A Level Economics is focused on the way markets work. For example how the supply and demand for oil, dental implants and airline flights respond to changes in price, income levels, taste and fashion.
You will learn how markets can sometimes fail and require government aid to fix problems, such as excess consumption of petrol and alcohol, or under-consumption of fruit and education. The course also covers the new regulations of the UK financial system following the recent financial crisis. We consider why the Bank of England uses the interest rate and quantitative easing to boost or weaken economic growth; why governments prefer low inflation; how net immigration affects productive potential and the impact that high levels of unemployment have on society. We examine the extent to which these factors might be the same or different for a developing economy, and analyse how far global trade really reduces poverty and improves well-being. The transport sector provides interesting examples for the cost benefit analysis of large scale projects such as High Speed Two (HS2), new road building and airport expansion. Discussions are topical so students become up-to-date with business and economic news.
We start the course by covering important topics such as the laws of supply and demand. You will learn how to apply basic theories to real markets, such as the housing market, or the music industry. You will also study important economic variables such as unemployment and inflation. To take unemployment as an example, you will learn about its causes, the variety of policies that government could use to cure it, and its effects on the economy. Throughout the course, we relate our theoretical ideas to the events of the real world.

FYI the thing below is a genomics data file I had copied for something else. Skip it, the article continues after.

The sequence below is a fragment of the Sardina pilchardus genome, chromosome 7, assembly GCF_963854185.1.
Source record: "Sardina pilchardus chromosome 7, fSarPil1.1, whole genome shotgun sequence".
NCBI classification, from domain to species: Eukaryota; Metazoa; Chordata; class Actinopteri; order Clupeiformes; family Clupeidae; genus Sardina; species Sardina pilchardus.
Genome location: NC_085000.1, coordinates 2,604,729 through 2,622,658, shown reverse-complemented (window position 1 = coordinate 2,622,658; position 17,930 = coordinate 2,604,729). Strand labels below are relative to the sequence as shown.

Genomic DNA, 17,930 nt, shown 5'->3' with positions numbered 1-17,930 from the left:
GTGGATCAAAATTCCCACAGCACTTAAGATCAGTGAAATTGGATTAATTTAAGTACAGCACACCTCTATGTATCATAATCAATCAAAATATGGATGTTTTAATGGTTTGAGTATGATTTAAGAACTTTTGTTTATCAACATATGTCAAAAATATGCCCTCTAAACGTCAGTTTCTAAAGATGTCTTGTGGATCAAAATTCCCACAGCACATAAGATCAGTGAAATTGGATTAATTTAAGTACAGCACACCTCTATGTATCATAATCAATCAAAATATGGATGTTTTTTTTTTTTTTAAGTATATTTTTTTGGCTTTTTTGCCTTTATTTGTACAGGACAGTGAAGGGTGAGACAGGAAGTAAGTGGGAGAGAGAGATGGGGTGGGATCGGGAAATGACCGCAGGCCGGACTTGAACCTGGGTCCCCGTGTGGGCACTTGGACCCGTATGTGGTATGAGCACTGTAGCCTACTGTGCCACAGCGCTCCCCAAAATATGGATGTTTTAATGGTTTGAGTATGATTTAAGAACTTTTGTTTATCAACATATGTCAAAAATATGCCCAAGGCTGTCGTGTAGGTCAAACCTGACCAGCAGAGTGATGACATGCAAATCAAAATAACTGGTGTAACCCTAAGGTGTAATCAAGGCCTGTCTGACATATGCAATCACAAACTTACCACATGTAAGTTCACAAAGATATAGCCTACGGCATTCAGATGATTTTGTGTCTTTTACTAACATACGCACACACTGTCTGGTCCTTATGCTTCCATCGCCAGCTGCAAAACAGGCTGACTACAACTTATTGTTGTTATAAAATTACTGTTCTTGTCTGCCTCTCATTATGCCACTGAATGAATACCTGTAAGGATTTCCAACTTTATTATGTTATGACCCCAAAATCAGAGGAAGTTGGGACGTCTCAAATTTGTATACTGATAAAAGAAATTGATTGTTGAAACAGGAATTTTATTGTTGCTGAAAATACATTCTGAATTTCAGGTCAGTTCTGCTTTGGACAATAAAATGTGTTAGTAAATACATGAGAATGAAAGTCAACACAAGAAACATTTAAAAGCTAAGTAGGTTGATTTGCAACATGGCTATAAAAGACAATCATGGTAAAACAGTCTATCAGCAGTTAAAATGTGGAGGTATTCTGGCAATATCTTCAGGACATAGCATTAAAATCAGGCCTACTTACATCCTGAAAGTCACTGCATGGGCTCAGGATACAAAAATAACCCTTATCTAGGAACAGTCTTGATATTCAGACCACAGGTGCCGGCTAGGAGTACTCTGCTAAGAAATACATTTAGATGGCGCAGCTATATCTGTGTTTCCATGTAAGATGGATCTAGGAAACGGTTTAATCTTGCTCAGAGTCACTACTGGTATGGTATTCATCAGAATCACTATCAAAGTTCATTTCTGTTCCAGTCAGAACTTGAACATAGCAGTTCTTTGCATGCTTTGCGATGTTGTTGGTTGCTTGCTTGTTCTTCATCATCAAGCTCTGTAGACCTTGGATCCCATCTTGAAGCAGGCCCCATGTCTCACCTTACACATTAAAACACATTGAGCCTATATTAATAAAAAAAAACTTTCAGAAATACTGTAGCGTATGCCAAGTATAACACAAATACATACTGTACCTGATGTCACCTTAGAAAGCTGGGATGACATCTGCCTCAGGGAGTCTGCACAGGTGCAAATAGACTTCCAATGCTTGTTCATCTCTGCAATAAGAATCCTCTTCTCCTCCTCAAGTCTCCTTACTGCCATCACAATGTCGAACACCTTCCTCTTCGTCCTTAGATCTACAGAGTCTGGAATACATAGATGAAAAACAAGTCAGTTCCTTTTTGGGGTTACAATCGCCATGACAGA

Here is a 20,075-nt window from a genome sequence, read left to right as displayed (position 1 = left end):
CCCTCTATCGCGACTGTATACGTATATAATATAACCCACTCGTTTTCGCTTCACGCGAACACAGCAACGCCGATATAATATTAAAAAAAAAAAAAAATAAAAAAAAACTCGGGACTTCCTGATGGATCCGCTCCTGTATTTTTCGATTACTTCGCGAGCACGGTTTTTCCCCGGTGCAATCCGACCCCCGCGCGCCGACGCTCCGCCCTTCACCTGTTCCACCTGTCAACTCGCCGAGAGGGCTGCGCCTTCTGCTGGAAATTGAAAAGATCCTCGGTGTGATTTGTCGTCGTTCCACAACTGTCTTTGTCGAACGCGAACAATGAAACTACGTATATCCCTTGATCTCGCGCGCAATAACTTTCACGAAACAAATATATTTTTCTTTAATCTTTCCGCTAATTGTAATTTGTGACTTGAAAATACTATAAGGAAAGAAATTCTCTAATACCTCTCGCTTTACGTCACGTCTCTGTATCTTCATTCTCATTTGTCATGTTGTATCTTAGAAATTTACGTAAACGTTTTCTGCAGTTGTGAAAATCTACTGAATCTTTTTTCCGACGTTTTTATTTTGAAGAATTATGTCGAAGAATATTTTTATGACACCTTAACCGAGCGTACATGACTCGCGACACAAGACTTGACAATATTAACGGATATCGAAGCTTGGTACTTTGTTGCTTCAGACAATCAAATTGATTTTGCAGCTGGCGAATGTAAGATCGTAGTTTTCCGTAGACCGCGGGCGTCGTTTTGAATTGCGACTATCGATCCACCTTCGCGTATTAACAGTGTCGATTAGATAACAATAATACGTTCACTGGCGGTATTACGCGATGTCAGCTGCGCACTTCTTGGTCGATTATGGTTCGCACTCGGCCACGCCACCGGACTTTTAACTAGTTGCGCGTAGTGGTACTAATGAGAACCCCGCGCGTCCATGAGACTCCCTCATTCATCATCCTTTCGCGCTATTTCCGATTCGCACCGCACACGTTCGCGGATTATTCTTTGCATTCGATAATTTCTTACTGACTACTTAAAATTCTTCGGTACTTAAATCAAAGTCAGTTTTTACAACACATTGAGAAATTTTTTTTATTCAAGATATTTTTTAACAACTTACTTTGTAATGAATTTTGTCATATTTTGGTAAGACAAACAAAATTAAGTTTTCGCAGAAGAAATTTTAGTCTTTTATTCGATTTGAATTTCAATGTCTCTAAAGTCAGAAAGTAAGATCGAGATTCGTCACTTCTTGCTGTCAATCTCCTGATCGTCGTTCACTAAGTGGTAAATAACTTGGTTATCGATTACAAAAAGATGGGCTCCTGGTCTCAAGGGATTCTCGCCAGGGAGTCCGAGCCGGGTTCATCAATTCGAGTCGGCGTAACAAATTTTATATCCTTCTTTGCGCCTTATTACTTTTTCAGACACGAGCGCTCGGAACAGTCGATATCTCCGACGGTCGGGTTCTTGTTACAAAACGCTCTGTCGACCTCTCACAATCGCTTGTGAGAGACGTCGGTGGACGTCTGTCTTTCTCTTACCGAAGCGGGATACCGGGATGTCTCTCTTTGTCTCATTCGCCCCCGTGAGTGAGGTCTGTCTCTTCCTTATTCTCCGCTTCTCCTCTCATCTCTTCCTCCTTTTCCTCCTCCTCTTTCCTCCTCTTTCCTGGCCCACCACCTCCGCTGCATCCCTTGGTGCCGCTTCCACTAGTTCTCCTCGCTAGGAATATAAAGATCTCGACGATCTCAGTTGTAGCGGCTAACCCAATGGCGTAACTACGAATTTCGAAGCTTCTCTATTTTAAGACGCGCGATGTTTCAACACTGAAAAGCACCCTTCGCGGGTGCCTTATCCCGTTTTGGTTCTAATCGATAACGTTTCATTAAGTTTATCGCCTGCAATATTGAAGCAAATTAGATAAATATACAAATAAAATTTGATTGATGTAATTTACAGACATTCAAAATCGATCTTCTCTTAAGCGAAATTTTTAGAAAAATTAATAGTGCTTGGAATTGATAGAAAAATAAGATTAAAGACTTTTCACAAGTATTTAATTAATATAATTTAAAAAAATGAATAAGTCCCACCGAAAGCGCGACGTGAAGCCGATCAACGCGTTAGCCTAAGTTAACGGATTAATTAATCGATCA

You will learn about costs, revenues and profits for firms, and the way businesses operate in various markets. You will find out why workers are paid different wage levels and what economists believe should be done about issues of concern, such as pollution.
You will study the following units on A Level Economics:
- Economic methodology and the economic problem
- Individual economic decision making
- Price determination in a competitive market
- Production, costs and revenue
- Perfect competition, imperfectly competitive markets and monopoly
- The labour market
- The distribution of income and wealth: poverty and inequality
- The market mechanism, market failure and government intervention in markets
- The national and international economy
- The measurement of macroeconomic performance
- How the macroeconomy works : the circular flow of income, AD/AS analysis, and related concepts
- Economic performance
- Financial markets and monetary policy
- Fiscal policy and supply-side policies
- The international economy
You will take two exams which consist of a mixture of multiple choice, data response, and essay questions.
You can take a degree in economics on its own or in combination and it provides an excellent foundation for related disciplines such as business management, finance and accounting. Careers in consultancy, teaching, journalism and government/administration are common for students who have studied this subject. Students go on to study degrees in economics, politics and management, often specialising in finance, accounting or the environment in pursuit of careers in finance, business or civil service with the government or international bodies such as the United Nations.
Last year, A Level Economics students progressed onto a wide range of degree programmes including –
|Durham University||Combined Honours in Social Sciences|
|City University London||Actuarial Science|
|University of Zürich||Mathematics|
|Warwick University||Economic Studies and Global Sustainable Development|
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